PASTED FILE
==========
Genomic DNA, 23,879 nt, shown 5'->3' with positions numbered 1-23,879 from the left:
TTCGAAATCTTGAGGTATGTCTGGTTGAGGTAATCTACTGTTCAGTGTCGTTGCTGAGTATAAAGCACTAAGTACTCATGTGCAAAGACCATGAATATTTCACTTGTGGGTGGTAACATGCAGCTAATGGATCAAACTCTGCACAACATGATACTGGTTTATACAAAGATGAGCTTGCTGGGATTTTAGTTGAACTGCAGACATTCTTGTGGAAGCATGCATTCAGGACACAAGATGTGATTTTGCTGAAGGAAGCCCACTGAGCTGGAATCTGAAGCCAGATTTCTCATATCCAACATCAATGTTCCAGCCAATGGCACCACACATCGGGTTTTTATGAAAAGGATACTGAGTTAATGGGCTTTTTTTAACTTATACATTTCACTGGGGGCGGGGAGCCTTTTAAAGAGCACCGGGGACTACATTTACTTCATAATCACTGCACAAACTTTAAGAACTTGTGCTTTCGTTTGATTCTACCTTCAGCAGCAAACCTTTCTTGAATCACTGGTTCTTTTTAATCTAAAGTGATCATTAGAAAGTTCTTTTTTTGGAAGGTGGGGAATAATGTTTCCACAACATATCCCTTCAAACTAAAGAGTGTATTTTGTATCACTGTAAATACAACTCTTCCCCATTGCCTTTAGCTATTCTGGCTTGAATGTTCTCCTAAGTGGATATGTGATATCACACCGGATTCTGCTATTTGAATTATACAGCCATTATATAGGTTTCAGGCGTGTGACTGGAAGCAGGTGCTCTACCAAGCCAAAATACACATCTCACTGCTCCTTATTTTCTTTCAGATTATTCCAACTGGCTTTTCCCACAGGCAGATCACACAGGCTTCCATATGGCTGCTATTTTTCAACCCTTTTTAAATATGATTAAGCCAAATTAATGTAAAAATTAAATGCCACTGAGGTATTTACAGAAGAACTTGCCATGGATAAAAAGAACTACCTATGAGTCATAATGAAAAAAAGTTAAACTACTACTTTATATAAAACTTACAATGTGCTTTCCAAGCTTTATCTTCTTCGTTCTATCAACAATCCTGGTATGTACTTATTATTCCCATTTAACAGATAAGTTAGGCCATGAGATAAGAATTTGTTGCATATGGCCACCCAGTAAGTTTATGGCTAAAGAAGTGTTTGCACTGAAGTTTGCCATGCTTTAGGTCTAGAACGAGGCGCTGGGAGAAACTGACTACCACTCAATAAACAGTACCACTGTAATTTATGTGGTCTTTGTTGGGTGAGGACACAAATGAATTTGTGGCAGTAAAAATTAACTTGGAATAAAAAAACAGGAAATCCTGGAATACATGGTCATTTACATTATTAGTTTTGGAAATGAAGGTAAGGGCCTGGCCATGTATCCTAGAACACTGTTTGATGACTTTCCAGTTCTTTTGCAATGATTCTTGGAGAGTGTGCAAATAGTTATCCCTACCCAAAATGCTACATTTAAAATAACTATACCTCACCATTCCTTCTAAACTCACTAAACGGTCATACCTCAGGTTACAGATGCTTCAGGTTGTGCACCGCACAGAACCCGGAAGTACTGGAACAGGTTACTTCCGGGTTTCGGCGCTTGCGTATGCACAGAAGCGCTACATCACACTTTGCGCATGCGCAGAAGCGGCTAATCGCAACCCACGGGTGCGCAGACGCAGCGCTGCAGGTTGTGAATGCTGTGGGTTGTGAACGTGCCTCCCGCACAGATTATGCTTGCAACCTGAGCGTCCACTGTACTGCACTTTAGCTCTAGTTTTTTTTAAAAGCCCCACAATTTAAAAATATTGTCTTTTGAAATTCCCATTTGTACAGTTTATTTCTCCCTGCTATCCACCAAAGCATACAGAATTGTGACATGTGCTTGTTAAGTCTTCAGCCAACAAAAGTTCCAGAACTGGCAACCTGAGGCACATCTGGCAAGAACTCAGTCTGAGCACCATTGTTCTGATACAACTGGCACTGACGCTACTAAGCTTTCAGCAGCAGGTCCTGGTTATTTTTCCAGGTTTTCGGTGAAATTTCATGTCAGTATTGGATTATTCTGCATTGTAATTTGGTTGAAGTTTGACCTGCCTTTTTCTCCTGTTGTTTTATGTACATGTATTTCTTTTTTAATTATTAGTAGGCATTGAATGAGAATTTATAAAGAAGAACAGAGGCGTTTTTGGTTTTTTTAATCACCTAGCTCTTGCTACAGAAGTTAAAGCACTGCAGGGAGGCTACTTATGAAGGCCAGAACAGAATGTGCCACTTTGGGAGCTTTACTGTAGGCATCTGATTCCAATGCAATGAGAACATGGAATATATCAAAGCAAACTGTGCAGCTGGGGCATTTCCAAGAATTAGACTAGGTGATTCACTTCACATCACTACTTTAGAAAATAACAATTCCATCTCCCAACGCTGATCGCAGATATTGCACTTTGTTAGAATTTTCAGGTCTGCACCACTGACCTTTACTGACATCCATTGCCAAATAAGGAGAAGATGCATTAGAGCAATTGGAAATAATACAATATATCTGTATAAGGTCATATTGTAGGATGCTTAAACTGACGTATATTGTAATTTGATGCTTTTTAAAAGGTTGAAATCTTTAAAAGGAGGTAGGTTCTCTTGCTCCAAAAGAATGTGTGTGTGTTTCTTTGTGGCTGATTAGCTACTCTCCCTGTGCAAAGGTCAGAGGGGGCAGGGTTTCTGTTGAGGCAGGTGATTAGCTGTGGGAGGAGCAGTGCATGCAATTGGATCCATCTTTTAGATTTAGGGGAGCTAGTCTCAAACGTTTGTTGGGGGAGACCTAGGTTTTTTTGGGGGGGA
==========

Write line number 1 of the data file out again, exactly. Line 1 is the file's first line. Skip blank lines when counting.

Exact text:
Genomic DNA, 23,879 nt, shown 5'->3' with positions numbered 1-23,879 from the left: